Commodore Edgar House, Newport Rhode Island
The following description of this house appeared in Artistic Country Seats Volume III:
"Commodore William Edgar's House
Although disclosing some affinity with the colonial style, this house can scarcely be classed as colonial. It was finished in 1885, and the architects are Messrs. McKim, Mead, and White. Built of a narrow, speckled, unpainted brick, of a buff color, somewhat like that of the Tiffany house, on Madison Avenue, New York, with shingled roof, brick chimneys, two stories and an attic. Commodore Edgar's house is one of the most recent and attractive private residences at Newport. The porch is of wood, and some of the trimmings are of light sandstone. The dimensions are: length, one hundred and seventeen feet; depth, sixty feet four inches. A grass terrace on the principal front--which is shown in our illustration--approaches the balustrade of light sandstone, and the central part of the principal facade is recessed, the main entrance being in the center of the recess, while at either side are two projections, one a round bay and the other an octagonal bay. We note also the recessed fountain, with its stone basin and canopy of stone, on the left of the octagonal bay. The situation is about two hundred feet from Beach Street, and one end of the house fronts on a lane. The grounds are principally in the rear, with trees and a highly cultivated lawn, but no view of the water from the first floor. On the end fronting the lane are the kitchen and servants' wing, with an entrance from the sidewalk, and, on the opposite end, a large circular bay of the drawing-room, and steps up to the piazza from the lawn. The piazza winds around the library, which opens upon it; immediately over the drawing-room bay is a loggia; and the rear or south side of the building has a long piazza-porch, and a small projection which forms part of the dining-room. On the roof is a deck, with a very light balustrade. Many dormers appear, and the very large drawing-room chimney, which shows its entire length. Either side of the main roof is a plank with a huge chimney-stack, each of which is perforated with an open arch. The cost of Commodore Edgar's house was about fifty thousand dollars.
By very wide, easy stone steps, we enter the porch, and the part of the terrace directly in front of the main entrance is paved with blue-stone. The porch is wide, and from it we enter the vestibule, four feet by eight, simply treated, the upper part of the door showing an arrangement of modern festoons and plate-glass. Thence we find ourselves in the main hall, twenty-seven feet by sixteen and a half, finished in oak, simply wainscoted, the walls covered with leather held by brass nails, the ceiling eleven feet high, with two large beams, supported on heavy carved brackets, dividing it into three sections filled in with smaller beams and decorated in color. The mantel is a copy of an old mediaeval design in stone, elaborately carved, having a pilaster at each side, and above It a frieze with a cornice, forming the shelf. The part of the chimney directly over the shelf projects more than the cornice-line, as so often is the case in mediaeval mantels. The wide fire-opening, lined with brick, has an ornamental cast-iron back, and is to the right of the entrance from the vestibule. Directly opposite the entrance are the windows overlooking the lawn, the center one much the largest of the three, and the right-hand one used as a door.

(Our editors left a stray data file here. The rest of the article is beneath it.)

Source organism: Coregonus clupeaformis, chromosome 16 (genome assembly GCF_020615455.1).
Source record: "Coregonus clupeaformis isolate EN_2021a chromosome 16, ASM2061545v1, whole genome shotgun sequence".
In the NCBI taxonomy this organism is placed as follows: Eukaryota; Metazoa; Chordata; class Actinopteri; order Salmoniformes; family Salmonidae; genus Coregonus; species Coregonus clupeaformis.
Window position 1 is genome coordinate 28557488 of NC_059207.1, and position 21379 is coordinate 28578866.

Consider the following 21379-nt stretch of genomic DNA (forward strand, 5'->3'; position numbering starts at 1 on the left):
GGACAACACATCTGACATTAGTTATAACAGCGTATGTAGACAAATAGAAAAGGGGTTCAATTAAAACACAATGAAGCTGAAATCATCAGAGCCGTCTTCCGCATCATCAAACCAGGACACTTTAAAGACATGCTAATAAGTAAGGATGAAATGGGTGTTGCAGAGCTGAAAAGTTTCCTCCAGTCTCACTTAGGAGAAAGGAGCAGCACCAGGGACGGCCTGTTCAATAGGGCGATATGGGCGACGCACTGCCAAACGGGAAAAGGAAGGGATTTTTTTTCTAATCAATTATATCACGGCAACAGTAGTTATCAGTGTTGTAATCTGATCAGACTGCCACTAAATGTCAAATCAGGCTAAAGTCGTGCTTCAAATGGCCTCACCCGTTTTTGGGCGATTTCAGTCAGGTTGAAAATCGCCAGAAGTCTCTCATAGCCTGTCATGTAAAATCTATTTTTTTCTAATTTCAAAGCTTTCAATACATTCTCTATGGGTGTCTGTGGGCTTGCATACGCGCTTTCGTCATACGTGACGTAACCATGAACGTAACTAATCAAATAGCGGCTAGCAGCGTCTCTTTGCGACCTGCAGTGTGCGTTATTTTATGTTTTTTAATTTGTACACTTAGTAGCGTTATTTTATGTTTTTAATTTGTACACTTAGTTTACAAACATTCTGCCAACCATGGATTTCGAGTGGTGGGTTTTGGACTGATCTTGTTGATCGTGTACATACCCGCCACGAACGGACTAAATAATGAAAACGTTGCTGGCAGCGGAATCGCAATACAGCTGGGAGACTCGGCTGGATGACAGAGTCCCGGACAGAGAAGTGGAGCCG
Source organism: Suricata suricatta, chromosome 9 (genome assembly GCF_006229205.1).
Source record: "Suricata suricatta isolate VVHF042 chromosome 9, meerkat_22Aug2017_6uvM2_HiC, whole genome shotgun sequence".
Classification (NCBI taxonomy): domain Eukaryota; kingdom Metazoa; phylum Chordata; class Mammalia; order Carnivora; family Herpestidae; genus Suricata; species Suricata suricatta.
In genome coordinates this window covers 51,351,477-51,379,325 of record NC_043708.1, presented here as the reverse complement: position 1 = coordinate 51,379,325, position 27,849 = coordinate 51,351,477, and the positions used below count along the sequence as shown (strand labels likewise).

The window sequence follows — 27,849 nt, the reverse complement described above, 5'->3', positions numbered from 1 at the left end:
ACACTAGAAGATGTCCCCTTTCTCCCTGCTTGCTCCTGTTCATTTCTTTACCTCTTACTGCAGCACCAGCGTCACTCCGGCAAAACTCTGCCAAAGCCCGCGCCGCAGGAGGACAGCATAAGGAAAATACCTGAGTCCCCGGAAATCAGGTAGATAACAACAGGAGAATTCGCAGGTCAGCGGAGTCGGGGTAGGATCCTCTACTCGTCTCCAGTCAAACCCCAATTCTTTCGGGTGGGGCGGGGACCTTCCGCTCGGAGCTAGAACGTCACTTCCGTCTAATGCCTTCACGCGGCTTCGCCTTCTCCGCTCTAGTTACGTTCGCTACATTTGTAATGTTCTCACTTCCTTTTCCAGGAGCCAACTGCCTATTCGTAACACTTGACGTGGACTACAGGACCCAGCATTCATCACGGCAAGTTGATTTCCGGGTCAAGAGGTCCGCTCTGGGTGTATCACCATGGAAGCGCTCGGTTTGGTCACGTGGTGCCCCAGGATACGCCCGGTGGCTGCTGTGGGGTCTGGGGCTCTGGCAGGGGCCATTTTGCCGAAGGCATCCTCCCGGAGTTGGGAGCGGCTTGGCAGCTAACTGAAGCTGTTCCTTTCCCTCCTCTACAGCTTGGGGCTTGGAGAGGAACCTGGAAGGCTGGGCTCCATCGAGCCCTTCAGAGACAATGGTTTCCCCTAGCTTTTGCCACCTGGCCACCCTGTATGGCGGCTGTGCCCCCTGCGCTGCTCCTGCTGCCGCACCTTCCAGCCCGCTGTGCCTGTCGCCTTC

The first opening in the hall to the right leads to the morning-room, eighteen feet by eighteen, including a circular bay-window, thirteen feet in diameter. Immediately beyond, on the other side of the fireplace, is the entrance to the library. The morning-room, in white and gold---that is, pine, painted white, with the ornamental work picked out in gold--has walls covered with stuffs to harmonize with the general treatment, and a ceiling tinted in keeping, and is connected by a lobby, seven feet eight by nine, with the drawing-room, twenty feet by twenty eight, all treated en suite in white and gold, and forming an attractive series by themselves. One feature of the drawing-room is a bay-window, fourteen feet across its widest part, and four feet deep. We note also a painted ceiling of considerable importance, the tints being applied on the plaster, and the design being an elliptic treatment with leaves, while in the four corners appears a scheme of open lattice-work flowers and figures. The silk panels of the walls are lightly framed, and delicately carved up to about two feet below the ceiling, which is coved. The very ornate mantel consists of marble in the lower part, and in the upper part an elliptic mirror offers a treatment of festoons in wood around the ellipse, the whole inclosed in a handsomely carved and molded frame of wood.